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There’s a popular software plugin for WordPress blogs that closes comments on posts more than a month old, thereby cutting down enormously on spam. But I really enjoy the few comments that do come in on archived posts. Just the other day, for example, someone dropped an appreciative comment about my piece on flowering dogwood from last spring. It’s always nice to attach a voice to one of those hundreds of daily page views from search engines. And here’s another person, who just took the time to let me know how much one of my rare attempts at food blogging had meant to him:

jesus christ man. all i wanted was a fucking recipe and i got a 7 page long set of instructions of how to obtain a freakin’ tasty egg. I don’t give a shit. eggs are eggs. i just wanted a recipe for some decent egg salad and I get this wordy bullshit. christ man. you’re a good writer but save that shit for outside the recipes. as much as you wanna be, there’s no need to elaborate on a god damn recipe. short and sweet, man. there’s some hungry folks out there who don’t wanna read all this garbage just to make a sandwich.

See, this is why I allow anonymous commenting, too. I live for comments like that!

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Dave Bonta (bio) crowd-sources his problems by following his gut, which he shares with 100 trillion of his closest microbial friends — a close-knit, symbiotic community comprising several thousand species of bacteria, fungi, and protozoa. In a similarly collaborative fashion, all of Dave's writing is available for reuse and creative remix under a Creative Commons Attribution-ShareAlike 3.0 United States License. For attribution in printed material, his name (Dave Bonta) will suffice, but for web use, please link back to the original. Contact him for permission to waive the "share alike" provision (e.g. for use in a conventionally copyrighted work).

12 Comments


  1. Ha hahahaaa. But he had a point, you know. I thought seven pages might have been the hyperbole of frustration, but no. Seven pages minimum.

    At least your reply to him in the comments is concise.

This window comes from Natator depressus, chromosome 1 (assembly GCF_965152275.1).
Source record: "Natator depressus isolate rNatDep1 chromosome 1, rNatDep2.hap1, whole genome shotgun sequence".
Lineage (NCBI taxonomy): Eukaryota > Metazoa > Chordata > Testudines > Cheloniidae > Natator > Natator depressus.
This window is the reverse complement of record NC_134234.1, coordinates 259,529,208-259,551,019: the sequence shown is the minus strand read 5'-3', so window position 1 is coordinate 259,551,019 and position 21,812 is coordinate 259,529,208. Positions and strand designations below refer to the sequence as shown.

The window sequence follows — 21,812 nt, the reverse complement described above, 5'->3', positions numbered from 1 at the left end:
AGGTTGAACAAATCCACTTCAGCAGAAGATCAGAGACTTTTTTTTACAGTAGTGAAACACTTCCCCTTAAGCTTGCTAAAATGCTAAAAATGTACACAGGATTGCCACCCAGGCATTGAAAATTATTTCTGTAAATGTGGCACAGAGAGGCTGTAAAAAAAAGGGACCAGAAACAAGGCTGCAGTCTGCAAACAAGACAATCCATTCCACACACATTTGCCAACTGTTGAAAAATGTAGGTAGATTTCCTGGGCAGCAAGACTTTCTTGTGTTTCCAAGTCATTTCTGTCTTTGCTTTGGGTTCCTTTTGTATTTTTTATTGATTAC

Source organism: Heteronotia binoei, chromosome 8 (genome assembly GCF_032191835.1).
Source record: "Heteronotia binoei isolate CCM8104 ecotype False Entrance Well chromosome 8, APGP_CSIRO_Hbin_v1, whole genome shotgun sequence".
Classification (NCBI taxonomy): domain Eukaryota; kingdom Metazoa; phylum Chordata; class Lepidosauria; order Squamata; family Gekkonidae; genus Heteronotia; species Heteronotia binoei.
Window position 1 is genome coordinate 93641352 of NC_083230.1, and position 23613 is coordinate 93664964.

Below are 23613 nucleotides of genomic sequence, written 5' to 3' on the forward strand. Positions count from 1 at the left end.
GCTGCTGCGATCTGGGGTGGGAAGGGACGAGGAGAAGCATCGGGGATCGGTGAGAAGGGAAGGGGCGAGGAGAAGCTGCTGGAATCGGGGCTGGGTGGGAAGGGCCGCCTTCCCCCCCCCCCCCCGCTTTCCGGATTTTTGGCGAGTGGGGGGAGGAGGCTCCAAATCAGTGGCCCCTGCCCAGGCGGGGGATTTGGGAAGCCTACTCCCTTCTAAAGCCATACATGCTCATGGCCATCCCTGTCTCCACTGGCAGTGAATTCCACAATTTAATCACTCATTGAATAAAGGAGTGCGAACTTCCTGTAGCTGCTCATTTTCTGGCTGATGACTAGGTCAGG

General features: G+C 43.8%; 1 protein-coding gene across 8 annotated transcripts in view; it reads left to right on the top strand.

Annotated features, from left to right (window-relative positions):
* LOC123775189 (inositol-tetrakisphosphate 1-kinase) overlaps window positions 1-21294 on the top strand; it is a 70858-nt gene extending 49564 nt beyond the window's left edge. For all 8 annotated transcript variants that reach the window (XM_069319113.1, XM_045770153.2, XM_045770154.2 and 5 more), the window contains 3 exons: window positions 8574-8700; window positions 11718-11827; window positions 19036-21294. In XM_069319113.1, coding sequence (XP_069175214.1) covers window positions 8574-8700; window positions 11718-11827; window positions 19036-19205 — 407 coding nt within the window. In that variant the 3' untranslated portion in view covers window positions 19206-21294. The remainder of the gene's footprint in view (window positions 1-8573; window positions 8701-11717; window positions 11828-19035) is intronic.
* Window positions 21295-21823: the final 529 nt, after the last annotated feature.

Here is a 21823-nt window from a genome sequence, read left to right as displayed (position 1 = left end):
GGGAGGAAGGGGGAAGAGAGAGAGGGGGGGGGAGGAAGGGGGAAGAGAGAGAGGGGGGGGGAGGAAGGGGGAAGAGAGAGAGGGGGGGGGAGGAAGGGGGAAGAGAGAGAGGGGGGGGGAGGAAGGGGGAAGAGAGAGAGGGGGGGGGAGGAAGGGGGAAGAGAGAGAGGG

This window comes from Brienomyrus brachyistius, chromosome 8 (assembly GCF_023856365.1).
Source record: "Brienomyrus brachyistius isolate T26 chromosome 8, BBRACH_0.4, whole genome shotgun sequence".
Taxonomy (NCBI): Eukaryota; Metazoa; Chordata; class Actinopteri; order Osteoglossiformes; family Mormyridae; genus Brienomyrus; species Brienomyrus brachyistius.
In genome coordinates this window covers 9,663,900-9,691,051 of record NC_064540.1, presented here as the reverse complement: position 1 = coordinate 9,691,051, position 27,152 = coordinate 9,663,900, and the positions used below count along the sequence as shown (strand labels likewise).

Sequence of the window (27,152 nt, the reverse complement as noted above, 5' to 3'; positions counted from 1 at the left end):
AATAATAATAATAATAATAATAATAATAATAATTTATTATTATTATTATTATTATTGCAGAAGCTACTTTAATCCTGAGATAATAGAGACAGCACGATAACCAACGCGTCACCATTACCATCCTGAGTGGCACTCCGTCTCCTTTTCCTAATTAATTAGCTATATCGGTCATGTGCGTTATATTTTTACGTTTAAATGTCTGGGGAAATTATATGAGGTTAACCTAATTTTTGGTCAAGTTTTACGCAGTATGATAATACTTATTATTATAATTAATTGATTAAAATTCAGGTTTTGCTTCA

Reply

  2. Well I had a full belly, so I made it through most of that interesting and timely post. The Great Horned Owl, I think, is knocking off our Guineas; Possum got into the hen house at dusk, whole lot of munching going on. Possum just starts in chewing across the spine, crunching ribs, at least that was what he was doin’ when I came up on him. And you know what, I’ve trained the dogs to be kind to possums!

    Anyway, I love eggs best this time of year. I make egg white-heavy crepes topped with Rio Grapefruit plus a liberal dash of Fancy grade Vermont maple syrup and plenty of butter in the skillet. I’ve run low on eggs and used Walmart eggs today and were they terrible, mostly like air, and I don’t even free-range my chickens. I’m looking for eggs-for-sale signs next town trip.

    Was reading “Joy of Cooking” the other day. It was an older edition. It was hilarious; to me; at the time. A suet recipe was recommended for “when you’re more broke than the ten commandments”. I think the success of that book may have been due more to its wry wit and colorful asides than to the quality of its recipes, but I wouldn’t really know as all I try to cook are crepes and baklava.

    Nice egg post. Thanks!

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  3. That’s hilarious. I think you should write a food poem now. Book length. ;-)

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  4. Too funny. I feel a little sorry for that guy who thinks that eggs are eggs. But then again, you put bell peppers in your otherwise lovely egg salad dissertation, so you kind of had it coming. ;)

    Reply

  5. rr – No, he mayor may not have missed the point, but he certainly didn’t exaggerate. I used to be such an expansive blogger! What the hell happened to me?

    Larry – Well, then you probably missed all the arch wit and subtle nuance, too. ;)

    Bill – We lost all our barnyard fow to a raccoon; the opossums never gave us much trouble. Great-horned picked off a muscovy now and then, maybe.

    Those crepes sound good! And agreed about Joy – it is very well written.

    leslee – Yes, I can see writing a food epic. Maybe about an heroic crepe…

    Karen – Yes, but don’t I get any points for keeping out peanut butter and okra?

    Reply

  6. Fantastic.

    I’m constantly tempted to do away with comments altogether, but I suppose the hope of someday getting this kind of abuse keeps me going.

    Reply

  7. “Yes, I can see writing a food epic. Maybe about an heroic crepe”

    Wouldn’t a crepe be kind of an anti-hero? Maybe it could battle the Establishment of sandwich chains….

    Reply

  8. Teju – Be careful what you wish for…

    David – I see a kind of Marianne figure.

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  9. I had to Google for Marianne, but hey — viva la revolution!

    Reply

  10. What a nice pause to reminisce on the morning’s crepes. When good looks come with good flavor and are warm and elastic, an empire may well fall.

    Reply

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